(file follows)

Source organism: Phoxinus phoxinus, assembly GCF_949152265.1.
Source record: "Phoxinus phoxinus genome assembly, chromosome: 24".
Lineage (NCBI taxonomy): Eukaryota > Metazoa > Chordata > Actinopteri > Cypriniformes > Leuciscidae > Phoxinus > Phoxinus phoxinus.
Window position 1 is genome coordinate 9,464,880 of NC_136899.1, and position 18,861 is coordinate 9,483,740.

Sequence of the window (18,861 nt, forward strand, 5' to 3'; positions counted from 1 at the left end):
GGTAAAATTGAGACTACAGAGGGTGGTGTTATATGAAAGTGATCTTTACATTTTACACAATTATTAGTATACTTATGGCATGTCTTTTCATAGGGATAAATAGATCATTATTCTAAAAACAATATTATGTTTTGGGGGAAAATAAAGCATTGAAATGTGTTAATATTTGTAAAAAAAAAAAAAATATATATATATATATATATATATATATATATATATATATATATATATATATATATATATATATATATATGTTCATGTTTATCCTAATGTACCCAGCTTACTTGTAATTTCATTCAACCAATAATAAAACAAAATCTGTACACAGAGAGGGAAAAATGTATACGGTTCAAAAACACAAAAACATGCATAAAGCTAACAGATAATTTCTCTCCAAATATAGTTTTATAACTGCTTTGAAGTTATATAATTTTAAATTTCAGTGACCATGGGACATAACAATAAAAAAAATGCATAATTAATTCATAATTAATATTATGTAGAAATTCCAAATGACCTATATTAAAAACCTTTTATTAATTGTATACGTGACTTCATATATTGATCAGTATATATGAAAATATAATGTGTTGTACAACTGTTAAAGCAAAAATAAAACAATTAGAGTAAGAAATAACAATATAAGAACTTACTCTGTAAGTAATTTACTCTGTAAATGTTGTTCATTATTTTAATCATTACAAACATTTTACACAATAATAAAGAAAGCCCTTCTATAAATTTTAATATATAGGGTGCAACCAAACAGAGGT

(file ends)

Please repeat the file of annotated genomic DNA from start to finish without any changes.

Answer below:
Source organism: Phoxinus phoxinus, assembly GCF_949152265.1.
Source record: "Phoxinus phoxinus genome assembly, chromosome: 24".
Lineage (NCBI taxonomy): Eukaryota > Metazoa > Chordata > Actinopteri > Cypriniformes > Leuciscidae > Phoxinus > Phoxinus phoxinus.
Window position 1 is genome coordinate 9,464,880 of NC_136899.1, and position 18,861 is coordinate 9,483,740.

Sequence of the window (18,861 nt, forward strand, 5' to 3'; positions counted from 1 at the left end):
GGTAAAATTGAGACTACAGAGGGTGGTGTTATATGAAAGTGATCTTTACATTTTACACAATTATTAGTATACTTATGGCATGTCTTTTCATAGGGATAAATAGATCATTATTCTAAAAACAATATTATGTTTTGGGGGAAAATAAAGCATTGAAATGTGTTAATATTTGTAAAAAAAAAAAAAATATATATATATATATATATATATATATATATATATATATATATATATATATATATATATATATATATATGTTCATGTTTATCCTAATGTACCCAGCTTACTTGTAATTTCATTCAACCAATAATAAAACAAAATCTGTACACAGAGAGGGAAAAATGTATACGGTTCAAAAACACAAAAACATGCATAAAGCTAACAGATAATTTCTCTCCAAATATAGTTTTATAACTGCTTTGAAGTTATATAATTTTAAATTTCAGTGACCATGGGACATAACAATAAAAAAAATGCATAATTAATTCATAATTAATATTATGTAGAAATTCCAAATGACCTATATTAAAAACCTTTTATTAATTGTATACGTGACTTCATATATTGATCAGTATATATGAAAATATAATGTGTTGTACAACTGTTAAAGCAAAAATAAAACAATTAGAGTAAGAAATAACAATATAAGAACTTACTCTGTAAGTAATTTACTCTGTAAATGTTGTTCATTATTTTAATCATTACAAACATTTTACACAATAATAAAGAAAGCCCTTCTATAAATTTTAATATATAGGGTGCAACCAAACAGAGGT